Currently, there seem to be no disadvantages to controlling the filename extenders from the parent, rather than the child, procedure.

Conditional Compilation


Conditional-compile switches should be created so that they are DEFINED for debugging, and UNDEFined for release version. This is to ensure consistency - when creating a release-version, it is only necessary to check that all conditional-compile switches are UNDEFined, rather than checking the sense of each one individually.

Identifier Naming


For time lengths, use _dur_ instead of length. _dur_ (for DURation) is more appropriate and specific to a time identifier than _len_ (for LENgth).

Identifier Naming for Units of Measurement


When an identifier holds a measurement value, suffix the name with a two-char. unit, thus:

_us = microseconds;
_ms = milliseconds;
_sc = second;
_mn = minute;
_hr = hour

Note: Using _min for minute is ambiguous as _min can be (and usually is) used to mean minimum.

File Saving


For projects, use extender to denote project (program) rather than the file-type. For example (.hik for HICK; .hpr for HPR; rather than .txt or subject number).

When saving files, reporting if file exists, and offer choice of overwriting. Don't overwrite or rename without giving a warning.

Conditional Compilation


When creating compiler directives for program-test code, it may be best to include all of these within a single IFDEF DEBUG switch, so that all can be turned off with a single switch. Also, compiler-options (e.g. run-time error checking) could be set-off in this section, but only if testing has been completed.

Conditional Procedures


Where a procedure contains code which all gets executed if a condition is satisfied, should that conditional test be called inside the procedure (after it is called) or outside it (before it is called, and stopping the call if not satisfied).

If inside the procedure, the advantage is all code relevant to the procedure is contained within it (also simplifies the calling procedure) the disadvantage is that it is less efficient (procedure gets called even if the condition is not satisfied, and no code gets executed).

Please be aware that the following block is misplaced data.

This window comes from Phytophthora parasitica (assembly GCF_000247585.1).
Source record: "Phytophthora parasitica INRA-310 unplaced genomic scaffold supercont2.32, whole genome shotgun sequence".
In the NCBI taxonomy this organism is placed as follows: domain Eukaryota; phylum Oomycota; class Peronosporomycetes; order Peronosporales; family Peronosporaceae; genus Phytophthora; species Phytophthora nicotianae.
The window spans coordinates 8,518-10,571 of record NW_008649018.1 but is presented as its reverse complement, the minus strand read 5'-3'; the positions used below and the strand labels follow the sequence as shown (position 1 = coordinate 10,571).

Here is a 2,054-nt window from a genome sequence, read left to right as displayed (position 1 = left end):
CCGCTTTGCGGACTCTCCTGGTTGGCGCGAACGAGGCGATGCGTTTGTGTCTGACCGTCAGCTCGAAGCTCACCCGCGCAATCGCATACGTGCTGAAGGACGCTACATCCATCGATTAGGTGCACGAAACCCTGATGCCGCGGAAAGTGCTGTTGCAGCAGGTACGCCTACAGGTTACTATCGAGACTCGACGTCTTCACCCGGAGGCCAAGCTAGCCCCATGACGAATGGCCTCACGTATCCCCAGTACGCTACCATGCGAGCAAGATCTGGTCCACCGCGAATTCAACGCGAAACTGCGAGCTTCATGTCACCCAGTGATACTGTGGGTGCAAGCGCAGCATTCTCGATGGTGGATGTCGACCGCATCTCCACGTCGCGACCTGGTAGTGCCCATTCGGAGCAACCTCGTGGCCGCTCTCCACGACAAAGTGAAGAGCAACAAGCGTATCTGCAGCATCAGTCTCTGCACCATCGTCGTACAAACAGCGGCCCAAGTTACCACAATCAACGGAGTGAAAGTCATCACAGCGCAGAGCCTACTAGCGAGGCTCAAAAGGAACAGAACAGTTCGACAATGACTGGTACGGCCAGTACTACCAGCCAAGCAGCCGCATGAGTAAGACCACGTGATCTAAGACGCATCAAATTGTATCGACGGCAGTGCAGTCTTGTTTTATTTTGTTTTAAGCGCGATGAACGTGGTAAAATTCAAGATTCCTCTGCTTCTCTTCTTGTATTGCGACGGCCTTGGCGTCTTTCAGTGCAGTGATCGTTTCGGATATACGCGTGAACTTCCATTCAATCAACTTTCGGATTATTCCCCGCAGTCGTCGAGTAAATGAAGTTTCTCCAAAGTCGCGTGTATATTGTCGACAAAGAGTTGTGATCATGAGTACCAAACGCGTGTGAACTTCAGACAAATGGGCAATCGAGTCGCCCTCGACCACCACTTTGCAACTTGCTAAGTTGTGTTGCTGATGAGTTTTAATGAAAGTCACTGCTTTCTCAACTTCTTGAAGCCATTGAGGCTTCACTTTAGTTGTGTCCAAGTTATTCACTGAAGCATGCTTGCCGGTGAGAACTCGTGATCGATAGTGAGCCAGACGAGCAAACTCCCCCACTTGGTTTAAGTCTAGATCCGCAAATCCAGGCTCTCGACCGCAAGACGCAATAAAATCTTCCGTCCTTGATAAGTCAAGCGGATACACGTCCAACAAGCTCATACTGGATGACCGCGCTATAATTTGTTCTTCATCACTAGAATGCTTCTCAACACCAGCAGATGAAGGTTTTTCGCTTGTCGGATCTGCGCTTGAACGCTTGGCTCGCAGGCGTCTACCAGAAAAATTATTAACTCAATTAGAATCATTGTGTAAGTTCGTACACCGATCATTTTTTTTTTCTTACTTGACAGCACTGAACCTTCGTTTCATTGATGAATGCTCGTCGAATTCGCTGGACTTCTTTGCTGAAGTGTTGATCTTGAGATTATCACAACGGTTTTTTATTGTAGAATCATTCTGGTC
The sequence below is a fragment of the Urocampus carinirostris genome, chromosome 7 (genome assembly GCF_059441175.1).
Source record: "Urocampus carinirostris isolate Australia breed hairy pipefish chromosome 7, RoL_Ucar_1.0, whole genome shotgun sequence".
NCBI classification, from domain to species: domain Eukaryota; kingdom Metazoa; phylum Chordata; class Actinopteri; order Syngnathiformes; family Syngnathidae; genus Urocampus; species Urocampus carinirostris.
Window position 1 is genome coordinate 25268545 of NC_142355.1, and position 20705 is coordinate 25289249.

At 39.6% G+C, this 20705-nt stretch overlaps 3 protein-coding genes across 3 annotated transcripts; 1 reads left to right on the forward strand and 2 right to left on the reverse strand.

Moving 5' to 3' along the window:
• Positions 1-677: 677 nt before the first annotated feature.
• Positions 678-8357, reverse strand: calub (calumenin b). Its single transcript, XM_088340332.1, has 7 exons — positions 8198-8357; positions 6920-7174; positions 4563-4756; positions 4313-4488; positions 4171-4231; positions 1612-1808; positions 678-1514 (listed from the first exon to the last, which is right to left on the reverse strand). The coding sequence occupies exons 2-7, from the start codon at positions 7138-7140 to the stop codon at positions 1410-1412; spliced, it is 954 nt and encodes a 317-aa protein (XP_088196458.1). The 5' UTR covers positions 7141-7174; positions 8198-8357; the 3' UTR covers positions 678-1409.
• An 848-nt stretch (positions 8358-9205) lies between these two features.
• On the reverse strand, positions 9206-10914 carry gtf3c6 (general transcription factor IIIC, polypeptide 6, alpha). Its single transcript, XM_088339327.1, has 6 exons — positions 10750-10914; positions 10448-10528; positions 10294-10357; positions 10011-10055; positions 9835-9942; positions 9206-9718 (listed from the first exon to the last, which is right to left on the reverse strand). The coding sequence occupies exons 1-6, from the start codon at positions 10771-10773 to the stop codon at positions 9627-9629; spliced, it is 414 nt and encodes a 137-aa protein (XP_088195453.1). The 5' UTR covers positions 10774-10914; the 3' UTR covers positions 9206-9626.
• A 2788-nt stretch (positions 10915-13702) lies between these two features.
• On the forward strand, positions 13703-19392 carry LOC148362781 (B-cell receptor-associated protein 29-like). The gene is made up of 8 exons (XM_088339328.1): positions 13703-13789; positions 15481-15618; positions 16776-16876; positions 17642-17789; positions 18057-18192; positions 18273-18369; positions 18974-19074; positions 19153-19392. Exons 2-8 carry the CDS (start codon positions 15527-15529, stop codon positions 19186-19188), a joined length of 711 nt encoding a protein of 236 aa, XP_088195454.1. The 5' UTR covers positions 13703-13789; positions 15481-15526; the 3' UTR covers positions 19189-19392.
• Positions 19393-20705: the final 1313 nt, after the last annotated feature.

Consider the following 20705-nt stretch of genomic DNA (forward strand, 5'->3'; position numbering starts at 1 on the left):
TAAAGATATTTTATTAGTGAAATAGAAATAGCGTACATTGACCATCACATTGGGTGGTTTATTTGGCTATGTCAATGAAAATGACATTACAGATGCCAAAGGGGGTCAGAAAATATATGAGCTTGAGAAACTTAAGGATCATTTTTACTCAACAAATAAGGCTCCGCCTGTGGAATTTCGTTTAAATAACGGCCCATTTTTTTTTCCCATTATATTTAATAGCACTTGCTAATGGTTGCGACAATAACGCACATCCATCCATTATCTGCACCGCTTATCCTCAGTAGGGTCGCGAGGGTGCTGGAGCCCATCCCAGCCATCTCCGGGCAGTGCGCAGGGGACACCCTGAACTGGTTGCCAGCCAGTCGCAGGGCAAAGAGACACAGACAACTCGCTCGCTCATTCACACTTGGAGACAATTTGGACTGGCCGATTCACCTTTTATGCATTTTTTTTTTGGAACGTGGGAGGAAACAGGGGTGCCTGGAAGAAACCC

procedure ControlExperiment
   if not stimulus_finished 


procedure ControlStimulus
   if not stimulus_finished
      {code here}



Only optimise if it's too slow. "If it ain't broke, don't fix it"

There's no point in turning off the compiler's run-time error checking if the program runs satisfactorily with them on, even if all bugs have been fixed (as if!). This also applies to optimising the algorithms and data for speed or size gains if the program already works.

See McConnell, Code Complete

Stats Analysis


Write the stats. Analysis and features as a separate program from the data collection program. This increases modularity (the collection and analysis programs can still be integrated by using a batch file). The major advantage is that raw data can be re-analysed if the stats. Results file is damaged, but the raw data is still intact. This also eases the source-code testing process.

Prototype/Testing Filenames


When creating files, which are just for testing purposes, and (thus) are temporary - to be deleted when testing is complete, the first three letters of the filenames should be "TST".

Procedure Nesting


Nesting procedures within procedures can be confusing. Beyond about 1 or 2 levels, the nesting makes the parent procedure more large, cumbersome and textually fragmented (the procedure header, including the parameter list gets separated from its body).